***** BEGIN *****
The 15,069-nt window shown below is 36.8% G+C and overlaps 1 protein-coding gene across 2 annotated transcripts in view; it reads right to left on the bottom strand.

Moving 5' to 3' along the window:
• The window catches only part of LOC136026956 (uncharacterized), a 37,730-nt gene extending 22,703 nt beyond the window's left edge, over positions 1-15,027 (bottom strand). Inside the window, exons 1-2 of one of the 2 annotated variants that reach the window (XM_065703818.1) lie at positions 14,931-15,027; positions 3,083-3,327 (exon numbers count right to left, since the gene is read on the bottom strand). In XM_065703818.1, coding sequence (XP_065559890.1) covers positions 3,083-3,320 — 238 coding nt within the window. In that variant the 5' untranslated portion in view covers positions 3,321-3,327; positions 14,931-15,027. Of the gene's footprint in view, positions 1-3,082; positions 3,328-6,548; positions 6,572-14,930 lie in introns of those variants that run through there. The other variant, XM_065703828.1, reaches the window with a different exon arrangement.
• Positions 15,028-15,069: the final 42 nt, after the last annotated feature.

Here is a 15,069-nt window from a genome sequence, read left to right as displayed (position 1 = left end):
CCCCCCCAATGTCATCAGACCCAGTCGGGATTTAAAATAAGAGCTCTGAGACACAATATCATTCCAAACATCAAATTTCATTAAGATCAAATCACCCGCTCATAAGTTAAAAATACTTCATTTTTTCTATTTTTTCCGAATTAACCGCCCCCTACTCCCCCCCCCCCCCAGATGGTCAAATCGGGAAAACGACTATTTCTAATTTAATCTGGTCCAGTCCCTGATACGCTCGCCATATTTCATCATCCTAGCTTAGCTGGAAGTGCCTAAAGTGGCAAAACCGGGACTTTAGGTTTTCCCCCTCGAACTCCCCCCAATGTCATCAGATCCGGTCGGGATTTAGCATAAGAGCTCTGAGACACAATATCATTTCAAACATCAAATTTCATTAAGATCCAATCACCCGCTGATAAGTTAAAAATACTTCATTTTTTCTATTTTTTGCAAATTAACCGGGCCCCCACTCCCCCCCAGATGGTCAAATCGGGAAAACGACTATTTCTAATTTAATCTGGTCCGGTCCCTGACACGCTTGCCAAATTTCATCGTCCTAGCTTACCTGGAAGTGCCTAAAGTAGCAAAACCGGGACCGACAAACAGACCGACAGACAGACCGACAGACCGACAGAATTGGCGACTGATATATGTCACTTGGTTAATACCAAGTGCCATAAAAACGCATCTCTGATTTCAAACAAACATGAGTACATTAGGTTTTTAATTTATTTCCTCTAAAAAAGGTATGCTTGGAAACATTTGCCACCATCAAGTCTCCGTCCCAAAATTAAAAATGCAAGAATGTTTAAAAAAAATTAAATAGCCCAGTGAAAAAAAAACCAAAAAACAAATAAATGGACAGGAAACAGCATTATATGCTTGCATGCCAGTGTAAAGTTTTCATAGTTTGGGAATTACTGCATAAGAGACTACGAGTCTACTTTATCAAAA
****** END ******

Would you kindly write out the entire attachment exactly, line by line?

The 15,069-nt window shown below is 36.8% G+C and overlaps 1 protein-coding gene across 2 annotated transcripts in view; it reads right to left on the bottom strand.

Moving 5' to 3' along the window:
• The window catches only part of LOC136026956 (uncharacterized), a 37,730-nt gene extending 22,703 nt beyond the window's left edge, over positions 1-15,027 (bottom strand). Inside the window, exons 1-2 of one of the 2 annotated variants that reach the window (XM_065703818.1) lie at positions 14,931-15,027; positions 3,083-3,327 (exon numbers count right to left, since the gene is read on the bottom strand). In XM_065703818.1, coding sequence (XP_065559890.1) covers positions 3,083-3,320 — 238 coding nt within the window. In that variant the 5' untranslated portion in view covers positions 3,321-3,327; positions 14,931-15,027. Of the gene's footprint in view, positions 1-3,082; positions 3,328-6,548; positions 6,572-14,930 lie in introns of those variants that run through there. The other variant, XM_065703828.1, reaches the window with a different exon arrangement.
• Positions 15,028-15,069: the final 42 nt, after the last annotated feature.

Here is a 15,069-nt window from a genome sequence, read left to right as displayed (position 1 = left end):
CCCCCCCAATGTCATCAGACCCAGTCGGGATTTAAAATAAGAGCTCTGAGACACAATATCATTCCAAACATCAAATTTCATTAAGATCAAATCACCCGCTCATAAGTTAAAAATACTTCATTTTTTCTATTTTTTCCGAATTAACCGCCCCCTACTCCCCCCCCCCCCCAGATGGTCAAATCGGGAAAACGACTATTTCTAATTTAATCTGGTCCAGTCCCTGATACGCTCGCCATATTTCATCATCCTAGCTTAGCTGGAAGTGCCTAAAGTGGCAAAACCGGGACTTTAGGTTTTCCCCCTCGAACTCCCCCCAATGTCATCAGATCCGGTCGGGATTTAGCATAAGAGCTCTGAGACACAATATCATTTCAAACATCAAATTTCATTAAGATCCAATCACCCGCTGATAAGTTAAAAATACTTCATTTTTTCTATTTTTTGCAAATTAACCGGGCCCCCACTCCCCCCCAGATGGTCAAATCGGGAAAACGACTATTTCTAATTTAATCTGGTCCGGTCCCTGACACGCTTGCCAAATTTCATCGTCCTAGCTTACCTGGAAGTGCCTAAAGTAGCAAAACCGGGACCGACAAACAGACCGACAGACAGACCGACAGACCGACAGAATTGGCGACTGATATATGTCACTTGGTTAATACCAAGTGCCATAAAAACGCATCTCTGATTTCAAACAAACATGAGTACATTAGGTTTTTAATTTATTTCCTCTAAAAAAGGTATGCTTGGAAACATTTGCCACCATCAAGTCTCCGTCCCAAAATTAAAAATGCAAGAATGTTTAAAAAAAATTAAATAGCCCAGTGAAAAAAAAACCAAAAAACAAATAAATGGACAGGAAACAGCATTATATGCTTGCATGCCAGTGTAAAGTTTTCATAGTTTGGGAATTACTGCATAAGAGACTACGAGTCTACTTTATCAAAA